Subtitle: "A Story of Family, Fine Bourbon, and the Things That Last"
If you have any contact at all with whiskey and the many types and brands of it, you've probably heard of a bourbon called Pappy Van Winkle. When someone gave me this book for Christmas of 2020, "heard of it" was all I could say--I recognized the name, and was aware that it is absurdly expensive, running into the thousands of dollars per bottle. I assume that bottle is at most a liter, maybe only 750 milliliters. (I would prefer that it still be quarts and pints. That's not a view that I can defend rationally, but I like the old quirky measures.)
That's not the manufacturer's price, which is high but not really out of line with other top-shelf brands--from $70 to $300. But the distillery doesn't make very much of it, and there is an insane secondary market, in which those same bottles go for multiple thousands.
I don't believe "insane" is an exaggeration. To object that it can't be worth that much is irrelevant. Where money is concerned, "worth" is purely a matter of what someone is willing to pay, and that is probably not, or not only, a direct correlative of anything that could be considered an objective quality. Whether the taste of this whiskey is vastly better than that of other similar ones is probably not the determiner of that number. There are clearly elements of status, conspicuous consumption, and Rene Girard's "mimetic desire" involved.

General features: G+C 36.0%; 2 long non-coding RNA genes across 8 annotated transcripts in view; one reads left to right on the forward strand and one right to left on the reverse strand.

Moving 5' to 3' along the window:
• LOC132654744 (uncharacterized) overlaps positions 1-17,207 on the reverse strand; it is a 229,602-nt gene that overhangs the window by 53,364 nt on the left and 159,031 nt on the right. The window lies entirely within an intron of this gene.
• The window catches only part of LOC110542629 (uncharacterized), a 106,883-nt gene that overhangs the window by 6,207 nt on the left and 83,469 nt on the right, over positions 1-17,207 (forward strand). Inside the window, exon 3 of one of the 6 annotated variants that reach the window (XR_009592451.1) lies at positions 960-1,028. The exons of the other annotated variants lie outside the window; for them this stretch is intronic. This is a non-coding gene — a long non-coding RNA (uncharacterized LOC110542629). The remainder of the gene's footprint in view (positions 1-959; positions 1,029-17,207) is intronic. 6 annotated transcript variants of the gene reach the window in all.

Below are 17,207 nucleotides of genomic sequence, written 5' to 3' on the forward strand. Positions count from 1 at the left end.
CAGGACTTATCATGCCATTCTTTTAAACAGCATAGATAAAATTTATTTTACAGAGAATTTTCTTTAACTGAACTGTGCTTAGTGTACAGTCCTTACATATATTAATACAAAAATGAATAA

But anyway: this book is the story of the family that produces Pappy Van Winkle, and it's an interesting one. The family have been making whiskey for generations, and they are actually named Van Winkle: this is no bogus corporate personality invented by marketers. In 1893 "Pappy" himself, Julian Proctor Van Winkle Sr., went to work for a distillery which he eventually bought. The enterprise had a hard time of it for part of the 20th century when big corporations started buying out all the smaller distilleries. There was an interim when the family had been defeated and were out of the business altogether, but the third generation, Julian III, got back into it and took it to its present place in the sun.